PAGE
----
Mutts get a bad rap. Everyone who wants to add a dog to the family often overlook mutts in favor of a pure breed dog. But is that necessarily the best choice?
Those who prefer to bring a pure breed home do so for the status symbol a purebreed dog represents. They boast about their dog’s pedigree and may even know their dog’s lineage three or four generations back.
With a mutt, you don’t get the same status. You don’t know the lineage and the pedigree isn’t even there.
But here are a couple of ways mutts are better than pure breeds.
Mutts, also known as mixed-breed dogs, have a diverse genetic makeup derived from two or more genetic crosses. Pure breeds most always have an element of inbreeding associated with developing the breed. Because of inbreeding, pure breeds often have genetic disorders.
For example, brachycephalic dogs (that is, dogs with short snouts) like pugs have a malformed skull. The shape of the skull inhibits breathing and makes high intensity exercise difficult and deadly for these types of dogs.
German Shepherd Dogs are often predisposed to hip dysplasia due to breeding that favors form over function. The hips and lower back swoop down instead of having a good posture.
Mutts, on the other hand, benefit from a diverse gene pool. The problems found in pure breeds are reduced or absent in mutts.
Mutts tend to live longer than pure breeds. This again can be attributed to having good genes. In his book Pukka’s Promise: The Quest for Longer-Lived Dogs, author Ted Kerasote reported that “mixed-breed dogs live, on average, a year longer than purebred dogs” (Kerasote, 2013) as relayed by Dr. Kelly M. Cassidy. Further research led Kerasote (2013) to five studies that showed “mixed-breeds suffer from fewer genetic diseases and live up to 1.8 years longer than purebred dogs of equivalent weight.”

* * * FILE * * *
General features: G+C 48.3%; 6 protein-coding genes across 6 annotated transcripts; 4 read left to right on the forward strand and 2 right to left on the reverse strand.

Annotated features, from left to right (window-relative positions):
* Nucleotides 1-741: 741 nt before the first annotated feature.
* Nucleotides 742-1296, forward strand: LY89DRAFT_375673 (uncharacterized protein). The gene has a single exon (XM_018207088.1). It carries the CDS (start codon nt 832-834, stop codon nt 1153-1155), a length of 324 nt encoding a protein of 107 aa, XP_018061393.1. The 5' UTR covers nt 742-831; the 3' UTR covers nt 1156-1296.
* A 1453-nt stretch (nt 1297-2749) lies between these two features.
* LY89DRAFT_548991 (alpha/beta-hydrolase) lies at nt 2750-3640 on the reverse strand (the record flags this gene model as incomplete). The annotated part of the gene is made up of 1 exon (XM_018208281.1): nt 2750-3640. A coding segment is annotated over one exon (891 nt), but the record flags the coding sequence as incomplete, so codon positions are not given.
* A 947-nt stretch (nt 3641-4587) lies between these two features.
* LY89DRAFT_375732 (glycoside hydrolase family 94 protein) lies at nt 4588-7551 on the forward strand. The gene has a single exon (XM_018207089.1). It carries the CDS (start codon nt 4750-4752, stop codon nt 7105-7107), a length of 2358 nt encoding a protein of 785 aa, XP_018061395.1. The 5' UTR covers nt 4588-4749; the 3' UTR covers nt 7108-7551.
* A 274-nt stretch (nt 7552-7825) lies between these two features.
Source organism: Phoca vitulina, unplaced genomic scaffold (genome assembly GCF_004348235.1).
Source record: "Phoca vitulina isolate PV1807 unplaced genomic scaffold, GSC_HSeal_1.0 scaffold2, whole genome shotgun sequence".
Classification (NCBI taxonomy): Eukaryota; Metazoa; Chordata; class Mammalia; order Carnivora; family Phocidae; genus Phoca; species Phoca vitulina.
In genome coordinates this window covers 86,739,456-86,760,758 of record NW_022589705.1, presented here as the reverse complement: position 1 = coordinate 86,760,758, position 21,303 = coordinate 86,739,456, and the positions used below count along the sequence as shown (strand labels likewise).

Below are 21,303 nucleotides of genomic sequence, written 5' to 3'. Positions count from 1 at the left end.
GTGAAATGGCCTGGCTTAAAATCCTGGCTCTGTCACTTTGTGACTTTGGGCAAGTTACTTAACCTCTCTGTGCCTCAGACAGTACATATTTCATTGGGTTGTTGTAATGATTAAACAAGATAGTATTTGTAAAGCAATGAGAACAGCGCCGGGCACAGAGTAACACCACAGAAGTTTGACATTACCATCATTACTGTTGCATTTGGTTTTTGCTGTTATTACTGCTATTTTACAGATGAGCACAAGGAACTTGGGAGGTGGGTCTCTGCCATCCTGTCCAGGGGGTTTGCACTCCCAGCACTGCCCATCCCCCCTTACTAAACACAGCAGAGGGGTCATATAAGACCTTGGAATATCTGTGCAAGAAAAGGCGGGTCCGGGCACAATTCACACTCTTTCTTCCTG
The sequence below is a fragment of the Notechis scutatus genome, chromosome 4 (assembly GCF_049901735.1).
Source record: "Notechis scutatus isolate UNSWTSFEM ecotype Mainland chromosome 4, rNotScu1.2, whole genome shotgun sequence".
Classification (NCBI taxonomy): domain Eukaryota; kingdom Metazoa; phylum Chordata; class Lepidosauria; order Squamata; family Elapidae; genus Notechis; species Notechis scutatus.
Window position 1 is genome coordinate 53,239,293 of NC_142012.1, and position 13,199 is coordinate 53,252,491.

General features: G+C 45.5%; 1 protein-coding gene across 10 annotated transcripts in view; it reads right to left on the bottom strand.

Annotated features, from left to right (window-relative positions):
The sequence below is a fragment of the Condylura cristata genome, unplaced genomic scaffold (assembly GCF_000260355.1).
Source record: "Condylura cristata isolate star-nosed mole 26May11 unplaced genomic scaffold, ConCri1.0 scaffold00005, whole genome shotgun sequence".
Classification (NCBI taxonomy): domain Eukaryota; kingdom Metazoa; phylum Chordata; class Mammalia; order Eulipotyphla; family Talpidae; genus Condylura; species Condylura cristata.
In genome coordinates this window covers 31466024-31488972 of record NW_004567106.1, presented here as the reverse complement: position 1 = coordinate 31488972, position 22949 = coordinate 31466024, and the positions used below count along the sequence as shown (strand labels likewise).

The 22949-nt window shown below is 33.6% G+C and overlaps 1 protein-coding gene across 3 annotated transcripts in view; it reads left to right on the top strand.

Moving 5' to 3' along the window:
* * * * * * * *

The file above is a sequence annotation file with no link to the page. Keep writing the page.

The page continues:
For those of us who have faced the loss of a pet at an early age, it would seem that a mutt would live longer and we would get to enjoy its companionship much longer than a purebred dog.
The “problem” with mutts
Everything I’ve read suggests there are more benefits to owning a mixed breed dog. So what exactly is the problem with mutts?
To find out, I asked Julia Springsteen, president of Friends of Hardin County Animal Shelter (FOHCAS).
Julia said the biggest misunderstanding people have about mutts is, “They think shelter dogs or mutts are broken in some way.”
“The only thing wrong with a shelter dog is they got a rough start in life and didn’t have the right owners to begin with,” Springsteen said.
Hardin County Animal Care and Control takes in many dogs every day, from strays to owner surrenders. Many animals that pass through the doors of the shelter are mixed breed dogs.
Although the facility was upgraded in 2013, there are many people who don’t realize that Hardin County Animal Care and Control is not a no-kill shelter.
As tragic as that sounds, the new facility has helped facilitate the adoption rate. Hardin County Animal Care and Control does it’s best to ensure that all of the animals have a fair shot at adoption.
As National Mutt Day approaches, I asked Springsteen if the shelter has any specials planned. She advised me that because the shelter is currently at full capacity (meaning every kennel is full), a community sponsor has stepped up to help “Empty the Kennels.”
“We just happen to be having an ‘Empty the Kennels’ Special with $0 adoption fees the week of July 25-30,” Springsteen said. Rafferty’s in Elizabethtown is sponsoring the event. Springsteen added, “On National Mutt Day, we are hoping to be empty!”
Hardin County Animal Care and Control is located in Elizabethtown at 220 Peterson Drive. Visit the shelter to adopt a dog Monday through Friday from 12 p.m. to 4 p.m. Contact the receptionist at 270-769-3428.